“However, our most pessimistic scenario suggests that we may have to endure more stringent restrictions to ensure the NHS is not overwhelmed.

“Mask-wearing, social distancing and booster jabs are vital, but may not be enough.

“Nobody wants to endure another lockdown but last-resort measures may be required to protect health services if Omicron has a significant level of immune escape or otherwise increased transmissibility compared to Delta.

“It is crucial for decision-makers to consider the wider societal impact of these measures, not just the epidemiology.”

Dr Nick Davies from CMMID, who co-led the new study, said: “These are early estimates, but they do suggest that, overall, Omicron is outcompeting Delta rapidly by evading vaccines to a substantial degree.”

He told a briefing “the booster programme will substantially mitigate the impact of Omicron in England”.

Dr Davies added that it was difficult to predict the true level of protection offered by two doses of AstraZeneca and Pfizer, and urged people to get boosters.

The scientists made assumptions about the levels of transmissibility and immune escape of Omicron using “S” gene target failure (SGTF) data from cases in England.

These are cases that are highly likely to be Omicron because the SGTF occurs with Omicron but not the Delta variant.

For the two immune escape scenarios considered, the team estimated the Omicron variant to be between 10% less transmissible than the Delta variant to 35% more transmissible than Delta.

Many experts have already said Omicron is more transmissible and they expect it to rapidly overtake Delta as the dominant variant.

Earlier, Eleanor Riley, a professor of immunology and infectious disease, said Omicron is spreading so fast that people are “very likely” to meet someone infected with the Covid-19 variant unless they are “living the life of a hermit”.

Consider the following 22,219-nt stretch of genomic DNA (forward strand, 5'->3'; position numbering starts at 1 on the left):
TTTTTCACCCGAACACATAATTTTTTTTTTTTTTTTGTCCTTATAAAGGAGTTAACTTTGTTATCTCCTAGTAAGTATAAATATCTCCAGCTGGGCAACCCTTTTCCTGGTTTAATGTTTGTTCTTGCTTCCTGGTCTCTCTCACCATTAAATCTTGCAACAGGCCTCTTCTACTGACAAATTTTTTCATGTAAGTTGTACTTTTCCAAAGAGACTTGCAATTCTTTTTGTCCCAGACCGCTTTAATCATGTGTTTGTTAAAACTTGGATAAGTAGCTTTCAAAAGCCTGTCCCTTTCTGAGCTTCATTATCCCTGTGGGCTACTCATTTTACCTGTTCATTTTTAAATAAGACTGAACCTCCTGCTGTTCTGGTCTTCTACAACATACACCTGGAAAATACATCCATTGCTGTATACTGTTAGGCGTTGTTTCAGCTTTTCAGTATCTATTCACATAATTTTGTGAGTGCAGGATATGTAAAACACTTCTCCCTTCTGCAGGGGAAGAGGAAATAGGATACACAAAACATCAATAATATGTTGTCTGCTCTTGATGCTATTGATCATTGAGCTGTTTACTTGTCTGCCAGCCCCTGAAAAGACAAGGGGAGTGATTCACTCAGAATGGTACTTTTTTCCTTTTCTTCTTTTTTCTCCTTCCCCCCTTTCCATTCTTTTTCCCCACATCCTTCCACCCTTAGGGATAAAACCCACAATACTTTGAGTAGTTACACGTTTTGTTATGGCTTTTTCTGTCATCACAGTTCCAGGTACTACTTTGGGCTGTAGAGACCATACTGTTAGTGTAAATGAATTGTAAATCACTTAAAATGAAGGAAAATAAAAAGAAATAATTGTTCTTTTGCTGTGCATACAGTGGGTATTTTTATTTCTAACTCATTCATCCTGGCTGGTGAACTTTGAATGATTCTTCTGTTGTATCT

The University of Edinburgh academic also warned “a lot of people” could still end up in hospital even if the coronavirus mutation proves to provoke milder symptoms than the Delta variant.

Prof Riley told BBC Radio 4’s Today programme: “Omicron is spreading so quickly that, I think, unless you are living the life of a hermit, you are very likely to come across it in the next few weeks.

“I don’t think anyone should be going around thinking they are not going to catch it, I think that situation has changed.”

She added: “There is a huge ‘if’ about this, ‘is it milder?’. I think it is very dangerous to compare data from South Africa, say, to the UK.

“Even if it is milder and, therefore, a smaller proportion of infected people end up in hospital, given that so many people are going to come across this virus, even a small proportion of a lot of people is a lot of people in hospital.”

On Friday, analysis by the UK Health Security Agency (UKHSA) found that the AstraZeneca and Pfizer-BioNTech vaccines provided “much lower” levels of protection against symptomatic infection with Omicron compared to Delta.

But the UKHSA said a booster dose gives around 70% to 75% protection against symptomatic infection with Omicron, as they urged people to have their boosters.

The findings come as daily Covid-19 cases reached their highest level in almost a year and the UKHSA predicted that, if current trends continue, the UK will exceed one million infections by the end of the month.

No 10 has maintained there are “no plans” to go further with measures in England, amid reports that proposals are being drawn up for a Plan C, featuring even tougher rules.